Description from Flora of China
Herbs annual or biennial, 30-150 cm tall, glabrous or basally sparsely hirsute, often glaucous, with or without fleshy taproots. Stems erect, branched above. Basal and lowermost cauline leaves long petiolate; petiole to 15 cm; leaf blade ovate, oblong, or lanceolate in outline, 5-25(-40) × 2-7(-10) cm, pinnately lobed or lyrate, sometimes undivided; terminal lobes ovate, dentate, repand, or entire; lateral lobes 1-6 on each side of midvein, much smaller than terminal one, entire, repand, or dentate, sometimes absent. Upper cauline leaves sessile, lanceolate, ovate, or oblong, to 8 × 3.5 cm, base amplexicaul, auriculate, margin entire or repand. Fruiting pedicels straight, divaricate, (1-)1.2-2.3(-3) cm. Sepals oblong, (5-)6-10 × 1.5-2.5 mm, ascending or rarely suberect. Petals bright or pale yellow, (0.9-)1-1.6(-1.8) cm × (5-)6-9(-10) mm, broadly obovate, apex rounded; claw 5-9 mm. Filaments (5-)7-10 mm; anthers oblong, 1.5-2.5 mm. Fruit linear, (3.5-)5-9.5(-11) cm × (2.5-)3.5-5 mm, terete or slightly 4-angled, sessile, divaricate or ascending; valvular segment (3-)4-8.5(-9.5) cm, 12-20(-30)-seeded per locule; valves with a prominent midvein, slightly torulose or smooth; terminal segment conical, (0.5-)0.9-1.6 cm, seedless or 1-seeded; style often obsolete. Seeds dark brown or blackish, globose, (1.2-)1.5-2.5(-3) mm in diam., minutely reticulate. Fl. Mar-Jun, fr. Apr-Jul. 2n = 38*.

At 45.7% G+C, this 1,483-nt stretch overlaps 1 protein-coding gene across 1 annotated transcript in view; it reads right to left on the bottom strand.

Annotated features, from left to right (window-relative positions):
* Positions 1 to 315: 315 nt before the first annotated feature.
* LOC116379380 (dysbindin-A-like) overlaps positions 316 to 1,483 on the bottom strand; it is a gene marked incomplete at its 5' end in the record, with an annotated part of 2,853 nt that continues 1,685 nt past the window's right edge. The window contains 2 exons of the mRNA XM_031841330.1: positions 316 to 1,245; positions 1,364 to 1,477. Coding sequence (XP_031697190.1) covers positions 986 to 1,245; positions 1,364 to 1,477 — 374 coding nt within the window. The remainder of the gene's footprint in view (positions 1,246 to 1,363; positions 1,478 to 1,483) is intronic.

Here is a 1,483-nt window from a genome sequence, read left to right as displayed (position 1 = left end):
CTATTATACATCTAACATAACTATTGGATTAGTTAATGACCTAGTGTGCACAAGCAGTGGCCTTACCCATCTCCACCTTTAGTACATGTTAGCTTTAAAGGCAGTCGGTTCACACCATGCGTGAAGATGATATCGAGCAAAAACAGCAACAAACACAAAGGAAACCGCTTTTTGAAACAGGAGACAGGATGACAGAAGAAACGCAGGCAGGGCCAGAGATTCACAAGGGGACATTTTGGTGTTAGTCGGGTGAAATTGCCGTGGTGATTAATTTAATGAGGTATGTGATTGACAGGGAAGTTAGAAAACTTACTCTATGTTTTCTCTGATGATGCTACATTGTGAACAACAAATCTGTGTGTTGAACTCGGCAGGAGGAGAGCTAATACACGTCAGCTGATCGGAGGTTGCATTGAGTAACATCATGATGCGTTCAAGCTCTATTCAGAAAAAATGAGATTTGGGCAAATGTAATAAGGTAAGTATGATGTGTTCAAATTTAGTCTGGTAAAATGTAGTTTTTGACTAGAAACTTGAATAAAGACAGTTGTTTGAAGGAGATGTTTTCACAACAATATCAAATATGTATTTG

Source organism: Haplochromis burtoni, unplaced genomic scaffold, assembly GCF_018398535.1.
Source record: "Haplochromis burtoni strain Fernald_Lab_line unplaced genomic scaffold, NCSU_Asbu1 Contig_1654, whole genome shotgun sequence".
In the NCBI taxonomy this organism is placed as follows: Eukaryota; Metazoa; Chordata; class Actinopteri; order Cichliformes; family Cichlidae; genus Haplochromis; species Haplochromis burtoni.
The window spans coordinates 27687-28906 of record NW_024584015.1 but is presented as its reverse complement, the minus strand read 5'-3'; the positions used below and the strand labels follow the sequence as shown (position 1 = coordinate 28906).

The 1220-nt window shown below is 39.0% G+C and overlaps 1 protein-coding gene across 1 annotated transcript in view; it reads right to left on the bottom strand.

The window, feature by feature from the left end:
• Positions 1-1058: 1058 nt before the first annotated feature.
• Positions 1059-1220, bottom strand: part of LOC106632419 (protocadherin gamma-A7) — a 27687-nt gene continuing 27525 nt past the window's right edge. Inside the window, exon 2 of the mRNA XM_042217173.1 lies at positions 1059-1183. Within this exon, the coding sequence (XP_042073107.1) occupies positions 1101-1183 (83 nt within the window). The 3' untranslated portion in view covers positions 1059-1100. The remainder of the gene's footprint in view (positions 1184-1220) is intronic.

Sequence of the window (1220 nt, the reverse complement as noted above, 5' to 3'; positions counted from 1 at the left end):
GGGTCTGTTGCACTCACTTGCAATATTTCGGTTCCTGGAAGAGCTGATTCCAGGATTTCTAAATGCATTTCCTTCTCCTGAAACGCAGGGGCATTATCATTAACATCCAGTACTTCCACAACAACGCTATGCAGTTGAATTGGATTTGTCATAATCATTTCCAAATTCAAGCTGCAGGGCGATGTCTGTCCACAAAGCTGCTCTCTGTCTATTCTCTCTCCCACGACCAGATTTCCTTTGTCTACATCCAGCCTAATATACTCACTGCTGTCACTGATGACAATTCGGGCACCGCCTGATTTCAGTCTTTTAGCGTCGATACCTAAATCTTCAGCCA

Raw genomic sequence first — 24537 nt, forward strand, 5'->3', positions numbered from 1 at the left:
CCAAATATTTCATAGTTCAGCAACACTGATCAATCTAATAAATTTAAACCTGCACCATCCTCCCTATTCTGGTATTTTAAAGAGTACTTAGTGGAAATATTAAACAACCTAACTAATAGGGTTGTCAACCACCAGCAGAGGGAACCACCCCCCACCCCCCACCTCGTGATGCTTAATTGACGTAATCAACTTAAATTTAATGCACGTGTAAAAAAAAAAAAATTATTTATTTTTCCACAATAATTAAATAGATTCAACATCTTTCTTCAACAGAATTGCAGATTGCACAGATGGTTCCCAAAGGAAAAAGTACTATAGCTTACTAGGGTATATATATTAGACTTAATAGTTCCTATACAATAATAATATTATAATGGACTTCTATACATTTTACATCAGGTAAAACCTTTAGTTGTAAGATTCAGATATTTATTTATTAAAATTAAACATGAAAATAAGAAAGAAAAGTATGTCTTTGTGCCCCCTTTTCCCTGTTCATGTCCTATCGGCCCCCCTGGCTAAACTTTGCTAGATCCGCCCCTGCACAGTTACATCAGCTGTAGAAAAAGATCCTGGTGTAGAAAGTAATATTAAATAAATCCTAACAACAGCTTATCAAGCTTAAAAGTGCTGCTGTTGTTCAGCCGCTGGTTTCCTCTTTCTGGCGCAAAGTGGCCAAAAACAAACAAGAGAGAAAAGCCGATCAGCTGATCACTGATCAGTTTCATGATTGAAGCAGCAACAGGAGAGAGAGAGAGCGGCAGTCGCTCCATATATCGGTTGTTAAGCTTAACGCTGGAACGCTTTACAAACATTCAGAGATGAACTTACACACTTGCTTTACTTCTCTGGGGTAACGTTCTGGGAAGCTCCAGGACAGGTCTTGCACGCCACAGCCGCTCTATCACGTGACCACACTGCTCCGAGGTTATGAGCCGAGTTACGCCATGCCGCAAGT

Native to Europe but not known in the wild, it perhaps evolved in the 16th Century as an allotetraploid derived from Brassica oleracea and B. rapa.
Brassica napus is one of the most important sources of seed vegetable oil. The seed oil is also used in the manufacture of lubricants, grease, lacquers, varnishes, soap, resins, nylon, plastics, insect repellents, stabilizers, and pharmaceuticals. The green parts and fleshy roots are eaten as vegetables. Two varieties are recognized, and both are cultivated in China.
Cultivated. Throughout China [widely cultivated and naturalized elsewhere].